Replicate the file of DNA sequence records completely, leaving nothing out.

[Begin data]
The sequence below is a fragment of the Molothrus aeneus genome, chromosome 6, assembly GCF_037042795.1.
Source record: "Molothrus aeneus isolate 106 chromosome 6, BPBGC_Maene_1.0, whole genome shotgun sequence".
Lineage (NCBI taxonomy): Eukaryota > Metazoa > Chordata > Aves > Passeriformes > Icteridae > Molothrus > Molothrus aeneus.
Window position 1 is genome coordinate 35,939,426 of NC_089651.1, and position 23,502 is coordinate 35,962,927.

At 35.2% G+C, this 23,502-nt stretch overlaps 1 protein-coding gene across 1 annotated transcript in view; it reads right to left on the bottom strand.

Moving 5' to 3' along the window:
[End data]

The sequence below is a fragment of the Molothrus aeneus genome, chromosome 6, assembly GCF_037042795.1.
Source record: "Molothrus aeneus isolate 106 chromosome 6, BPBGC_Maene_1.0, whole genome shotgun sequence".
Lineage (NCBI taxonomy): Eukaryota > Metazoa > Chordata > Aves > Passeriformes > Icteridae > Molothrus > Molothrus aeneus.
Window position 1 is genome coordinate 35,939,426 of NC_089651.1, and position 23,502 is coordinate 35,962,927.

At 35.2% G+C, this 23,502-nt stretch overlaps 1 protein-coding gene across 1 annotated transcript in view; it reads right to left on the bottom strand.

Moving 5' to 3' along the window: